The FBI didn’t respond to a request for comment.
No license to operate
When the Kuceras first dove headlong into the mask deal, they were encouraged to learn the seller was UETA Inc., which they believed was the Panamanian company that owns duty-free stores at airports across the country and has active business licenses in California.
However, the UETA Inc. they had pledged to send hundreds of millions of dollars was actually an unlicensed trading company headquartered in the San Diego bungalow of its owner, Gary Wetter. That location was initially provided for the purchase orders, but Chaffee later changed the address to a building in Florida that previously housed the corporate offices of the Panamanian company.
Gabriel Groisman, an attorney for the legitimate UETA Inc., said the company isn’t involved in the sale of N95 masks and noted that Wetter “is not an employee, affiliate or representative of UETA Inc.”
“In fact, the address listed by this individual in the purchase order that you provided for our review is an address which has not been used by UETA Inc. since 2004,” said Groisman, adding the company “will pursue all of its rights and remedies under the law to protect its business name, goodwill and reputation.”
Asked why he provided that address, Chaffee said “it might have been a mistake.” Meanwhile, Wetter insisted his company’s name wasn’t meant to be deceptive. “There’s no corruption,” he said.
“Why wouldn’t they send me a letter and say stop using it? They didn’t,” he said of the Panamanian business.
Wetter said the name was simply an acronym for his company, Universal Enterprises and Trading Associates, which has a suspended business license in California.
“There’s no law says I can’t operate a company without a license,” he claimed.
Wetter said he has recently sourced around four million N95 masks from China and sold them to buyers in Mexico, but he claimed he was unaware of the massive purchase orders sent by Haley. Wojdak, who dealt directly with the Kuceras’ team on behalf of Wetter, said that claim wasn’t true.
“If they made a purchase order out to UETA, then UETA got the purchase order,” Wojdak said.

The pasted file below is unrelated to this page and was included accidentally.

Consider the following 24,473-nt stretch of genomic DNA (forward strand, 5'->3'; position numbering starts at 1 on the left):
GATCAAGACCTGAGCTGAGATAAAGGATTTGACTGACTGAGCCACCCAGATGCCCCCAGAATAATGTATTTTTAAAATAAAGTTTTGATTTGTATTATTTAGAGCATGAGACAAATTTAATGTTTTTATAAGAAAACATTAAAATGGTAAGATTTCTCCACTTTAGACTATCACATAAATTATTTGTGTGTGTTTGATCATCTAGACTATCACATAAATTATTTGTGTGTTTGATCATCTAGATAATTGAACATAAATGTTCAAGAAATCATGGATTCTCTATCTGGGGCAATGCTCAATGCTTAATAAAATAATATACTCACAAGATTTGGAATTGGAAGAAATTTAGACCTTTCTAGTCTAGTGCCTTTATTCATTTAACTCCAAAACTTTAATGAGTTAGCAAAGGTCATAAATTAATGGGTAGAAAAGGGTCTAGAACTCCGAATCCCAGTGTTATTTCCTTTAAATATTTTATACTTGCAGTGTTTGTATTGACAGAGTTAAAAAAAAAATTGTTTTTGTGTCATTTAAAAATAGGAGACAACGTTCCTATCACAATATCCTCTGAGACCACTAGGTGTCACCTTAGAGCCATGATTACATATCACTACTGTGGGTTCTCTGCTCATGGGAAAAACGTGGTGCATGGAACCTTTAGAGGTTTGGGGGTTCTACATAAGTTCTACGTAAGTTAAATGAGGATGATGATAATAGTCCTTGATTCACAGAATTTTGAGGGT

Records show that in recent years Wetter, Wojdak and Chaffee have all been slapped with liens, faced eviction and filed for Chapter 7 bankruptcy, though none of those cases is active.
Stuck with thousands of masks
Since the deal went up in smoke, the Kuceras started a new company called TellUs Global Solutions as they shifted attention to sourcing smaller shipments of KN95 masks, which are similar to the N95 models but meet Chinese safety standards instead of those held by the FDA.
Things started looking up when they struck a deal last month with a local hospital system to provide 90,000 masks. But after delivering 50,000 John Kucera said he culled from a “shady” warehouse in Glenview and another supplier in Dallas, Kucera said the deal was called off when the provider received a letter from state officials warning of counterfeiters. He hasn’t sold anything since.
“I couldn’t even give them away,” Kucera says of the masks, which he’s unsuccessfully tried to foist off on Portillo’s and the Cook County government. “That’s how much confusion there is at this point as to what’s what, what’s real. And it’s basically like a complete bomb was dropped on this whole industry.”
As he tries to salvage his efforts, Chaffee has continued to send emails advertising massive inventories.
“We currently have 9 Billion 3M masks on a ‘Spot Buy’ arriving in Los Angeles, California,” Chaffee wrote to him late last month, adding that he had “the ability to buy 3M masks directly from 3M.”
Despite that message, Chaffee admitted earlier this month that at the time he still hadn’t acquired a single N95 mask.
“I’ve tried a million times,” he said. “We call it a unicorn. It just doesn’t exist.”